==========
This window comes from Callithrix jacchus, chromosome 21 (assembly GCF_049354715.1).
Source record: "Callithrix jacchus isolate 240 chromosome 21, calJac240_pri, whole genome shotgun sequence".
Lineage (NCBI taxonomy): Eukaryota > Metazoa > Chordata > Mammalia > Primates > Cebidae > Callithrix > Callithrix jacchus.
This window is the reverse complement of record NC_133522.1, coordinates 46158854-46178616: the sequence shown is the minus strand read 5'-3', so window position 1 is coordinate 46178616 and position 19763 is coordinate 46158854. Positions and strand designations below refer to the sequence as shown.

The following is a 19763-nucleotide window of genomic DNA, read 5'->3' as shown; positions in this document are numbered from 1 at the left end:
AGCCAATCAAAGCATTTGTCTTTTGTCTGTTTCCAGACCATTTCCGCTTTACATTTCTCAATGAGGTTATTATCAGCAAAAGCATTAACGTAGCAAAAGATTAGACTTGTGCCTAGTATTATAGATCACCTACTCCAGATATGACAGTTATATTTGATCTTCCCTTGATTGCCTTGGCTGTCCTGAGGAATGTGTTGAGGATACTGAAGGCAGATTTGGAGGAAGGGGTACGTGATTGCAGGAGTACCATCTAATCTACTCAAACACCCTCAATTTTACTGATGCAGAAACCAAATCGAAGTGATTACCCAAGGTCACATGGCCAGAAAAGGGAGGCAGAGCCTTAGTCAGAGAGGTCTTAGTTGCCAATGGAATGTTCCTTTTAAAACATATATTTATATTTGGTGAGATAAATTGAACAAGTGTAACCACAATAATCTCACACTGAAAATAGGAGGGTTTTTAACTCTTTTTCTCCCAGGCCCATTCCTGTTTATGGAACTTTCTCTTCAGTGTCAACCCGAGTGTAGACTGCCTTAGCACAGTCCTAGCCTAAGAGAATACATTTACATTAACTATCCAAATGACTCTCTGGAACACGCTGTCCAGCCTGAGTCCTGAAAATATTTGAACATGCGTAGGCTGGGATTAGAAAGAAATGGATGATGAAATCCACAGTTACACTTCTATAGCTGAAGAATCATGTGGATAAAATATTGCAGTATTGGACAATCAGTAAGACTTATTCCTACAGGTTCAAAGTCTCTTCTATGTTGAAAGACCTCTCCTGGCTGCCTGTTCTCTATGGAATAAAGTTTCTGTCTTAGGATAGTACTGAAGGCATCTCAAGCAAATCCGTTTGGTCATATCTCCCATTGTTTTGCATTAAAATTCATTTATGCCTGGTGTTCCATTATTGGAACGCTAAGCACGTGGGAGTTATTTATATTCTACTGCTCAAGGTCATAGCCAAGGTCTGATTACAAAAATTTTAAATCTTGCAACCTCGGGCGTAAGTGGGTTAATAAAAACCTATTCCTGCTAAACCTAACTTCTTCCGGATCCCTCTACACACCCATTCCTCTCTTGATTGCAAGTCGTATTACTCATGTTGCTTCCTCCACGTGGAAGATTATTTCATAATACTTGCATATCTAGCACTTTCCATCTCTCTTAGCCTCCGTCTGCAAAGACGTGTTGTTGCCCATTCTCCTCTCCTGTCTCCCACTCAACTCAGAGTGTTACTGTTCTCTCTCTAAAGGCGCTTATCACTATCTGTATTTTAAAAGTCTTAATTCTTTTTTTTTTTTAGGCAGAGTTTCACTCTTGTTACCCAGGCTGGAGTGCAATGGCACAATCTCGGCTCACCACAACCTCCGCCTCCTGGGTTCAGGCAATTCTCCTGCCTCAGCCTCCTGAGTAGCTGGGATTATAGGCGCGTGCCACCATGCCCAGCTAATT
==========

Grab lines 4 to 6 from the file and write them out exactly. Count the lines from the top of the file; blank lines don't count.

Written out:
This window is the reverse complement of record NC_133522.1, coordinates 46158854-46178616: the sequence shown is the minus strand read 5'-3', so window position 1 is coordinate 46178616 and position 19763 is coordinate 46158854. Positions and strand designations below refer to the sequence as shown.

The following is a 19763-nucleotide window of genomic DNA, read 5'->3' as shown; positions in this document are numbered from 1 at the left end:
AGCCAATCAAAGCATTTGTCTTTTGTCTGTTTCCAGACCATTTCCGCTTTACATTTCTCAATGAGGTTATTATCAGCAAAAGCATTAACGTAGCAAAAGATTAGACTTGTGCCTAGTATTATAGATCACCTACTCCAGATATGACAGTTATATTTGATCTTCCCTTGATTGCCTTGGCTGTCCTGAGGAATGTGTTGAGGATACTGAAGGCAGATTTGGAGGAAGGGGTACGTGATTGCAGGAGTACCATCTAATCTACTCAAACACCCTCAATTTTACTGATGCAGAAACCAAATCGAAGTGATTACCCAAGGTCACATGGCCAGAAAAGGGAGGCAGAGCCTTAGTCAGAGAGGTCTTAGTTGCCAATGGAATGTTCCTTTTAAAACATATATTTATATTTGGTGAGATAAATTGAACAAGTGTAACCACAATAATCTCACACTGAAAATAGGAGGGTTTTTAACTCTTTTTCTCCCAGGCCCATTCCTGTTTATGGAACTTTCTCTTCAGTGTCAACCCGAGTGTAGACTGCCTTAGCACAGTCCTAGCCTAAGAGAATACATTTACATTAACTATCCAAATGACTCTCTGGAACACGCTGTCCAGCCTGAGTCCTGAAAATATTTGAACATGCGTAGGCTGGGATTAGAAAGAAATGGATGATGAAATCCACAGTTACACTTCTATAGCTGAAGAATCATGTGGATAAAATATTGCAGTATTGGACAATCAGTAAGACTTATTCCTACAGGTTCAAAGTCTCTTCTATGTTGAAAGACCTCTCCTGGCTGCCTGTTCTCTATGGAATAAAGTTTCTGTCTTAGGATAGTACTGAAGGCATCTCAAGCAAATCCGTTTGGTCATATCTCCCATTGTTTTGCATTAAAATTCATTTATGCCTGGTGTTCCATTATTGGAACGCTAAGCACGTGGGAGTTATTTATATTCTACTGCTCAAGGTCATAGCCAAGGTCTGATTACAAAAATTTTAAATCTTGCAACCTCGGGCGTAAGTGGGTTAATAAAAACCTATTCCTGCTAAACCTAACTTCTTCCGGATCCCTCTACACACCCATTCCTCTCTTGATTGCAAGTCGTATTACTCATGTTGCTTCCTCCACGTGGAAGATTATTTCATAATACTTGCATATCTAGCACTTTCCATCTCTCTTAGCCTCCGTCTGCAAAGACGTGTTGTTGCCCATTCTCCTCTCCTGTCTCCCACTCAACTCAGAGTGTTACTGTTCTCTCTCTAAAGGCGCTTATCACTATCTGTATTTTAAAAGTCTTAATTCTTTTTTTTTTTTAGGCAGAGTTTCACTCTTGTTACCCAGGCTGGAGTGCAATGGCACAATCTCGGCTCACCACAACCTCCGCCTCCTGGGTTCAGGCAATTCTCCTGCCTCAGCCTCCTGAGTAGCTGGGATTATAGGCGCGTGCCACCATGCCCAGCTAATT